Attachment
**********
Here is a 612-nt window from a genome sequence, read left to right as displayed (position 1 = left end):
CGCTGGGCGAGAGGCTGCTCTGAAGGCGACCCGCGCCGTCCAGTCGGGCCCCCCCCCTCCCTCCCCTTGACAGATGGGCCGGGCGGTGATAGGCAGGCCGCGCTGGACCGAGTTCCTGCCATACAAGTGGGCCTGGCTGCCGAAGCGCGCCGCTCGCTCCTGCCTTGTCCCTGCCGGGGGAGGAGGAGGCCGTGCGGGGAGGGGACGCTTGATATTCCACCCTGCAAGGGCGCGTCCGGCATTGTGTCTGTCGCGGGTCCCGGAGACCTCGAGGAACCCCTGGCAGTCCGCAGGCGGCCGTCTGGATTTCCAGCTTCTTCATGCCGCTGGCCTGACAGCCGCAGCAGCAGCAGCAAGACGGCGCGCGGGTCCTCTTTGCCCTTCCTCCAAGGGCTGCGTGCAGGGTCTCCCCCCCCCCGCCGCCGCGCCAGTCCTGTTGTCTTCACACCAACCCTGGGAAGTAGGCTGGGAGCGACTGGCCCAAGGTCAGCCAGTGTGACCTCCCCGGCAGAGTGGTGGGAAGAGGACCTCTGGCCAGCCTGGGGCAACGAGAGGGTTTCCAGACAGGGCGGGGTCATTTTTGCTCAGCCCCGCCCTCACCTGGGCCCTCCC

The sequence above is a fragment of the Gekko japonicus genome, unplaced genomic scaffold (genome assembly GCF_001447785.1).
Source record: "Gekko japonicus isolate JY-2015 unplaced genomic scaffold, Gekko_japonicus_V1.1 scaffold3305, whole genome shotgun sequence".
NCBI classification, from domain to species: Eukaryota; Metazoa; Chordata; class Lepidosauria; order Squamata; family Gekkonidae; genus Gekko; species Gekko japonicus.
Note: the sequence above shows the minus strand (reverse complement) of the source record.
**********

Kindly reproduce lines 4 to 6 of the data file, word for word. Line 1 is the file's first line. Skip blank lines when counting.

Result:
Source record: "Gekko japonicus isolate JY-2015 unplaced genomic scaffold, Gekko_japonicus_V1.1 scaffold3305, whole genome shotgun sequence".
NCBI classification, from domain to species: Eukaryota; Metazoa; Chordata; class Lepidosauria; order Squamata; family Gekkonidae; genus Gekko; species Gekko japonicus.
Note: the sequence above shows the minus strand (reverse complement) of the source record.